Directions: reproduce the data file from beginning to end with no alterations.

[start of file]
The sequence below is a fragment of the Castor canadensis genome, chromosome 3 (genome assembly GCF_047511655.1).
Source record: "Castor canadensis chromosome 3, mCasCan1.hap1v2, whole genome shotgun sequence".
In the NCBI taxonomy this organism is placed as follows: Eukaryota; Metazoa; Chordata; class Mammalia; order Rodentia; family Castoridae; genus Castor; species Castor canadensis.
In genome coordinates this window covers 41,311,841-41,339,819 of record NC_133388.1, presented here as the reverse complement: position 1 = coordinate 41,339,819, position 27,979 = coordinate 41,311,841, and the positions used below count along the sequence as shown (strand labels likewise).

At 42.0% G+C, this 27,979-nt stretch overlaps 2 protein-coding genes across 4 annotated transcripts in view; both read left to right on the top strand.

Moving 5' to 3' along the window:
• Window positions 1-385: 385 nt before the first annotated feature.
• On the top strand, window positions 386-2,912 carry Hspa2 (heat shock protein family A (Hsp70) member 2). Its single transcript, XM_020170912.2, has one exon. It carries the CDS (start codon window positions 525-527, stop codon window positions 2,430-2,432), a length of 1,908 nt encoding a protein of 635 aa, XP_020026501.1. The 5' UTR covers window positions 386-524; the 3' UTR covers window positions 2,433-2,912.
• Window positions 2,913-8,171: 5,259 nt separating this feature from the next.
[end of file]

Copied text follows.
The sequence below is a fragment of the Castor canadensis genome, chromosome 3 (genome assembly GCF_047511655.1).
Source record: "Castor canadensis chromosome 3, mCasCan1.hap1v2, whole genome shotgun sequence".
In the NCBI taxonomy this organism is placed as follows: Eukaryota; Metazoa; Chordata; class Mammalia; order Rodentia; family Castoridae; genus Castor; species Castor canadensis.
In genome coordinates this window covers 41,311,841-41,339,819 of record NC_133388.1, presented here as the reverse complement: position 1 = coordinate 41,339,819, position 27,979 = coordinate 41,311,841, and the positions used below count along the sequence as shown (strand labels likewise).

At 42.0% G+C, this 27,979-nt stretch overlaps 2 protein-coding genes across 4 annotated transcripts in view; both read left to right on the top strand.

Moving 5' to 3' along the window:
• Window positions 1-385: 385 nt before the first annotated feature.
• On the top strand, window positions 386-2,912 carry Hspa2 (heat shock protein family A (Hsp70) member 2). Its single transcript, XM_020170912.2, has one exon. It carries the CDS (start codon window positions 525-527, stop codon window positions 2,430-2,432), a length of 1,908 nt encoding a protein of 635 aa, XP_020026501.1. The 5' UTR covers window positions 386-524; the 3' UTR covers window positions 2,433-2,912.
• Window positions 2,913-8,171: 5,259 nt separating this feature from the next.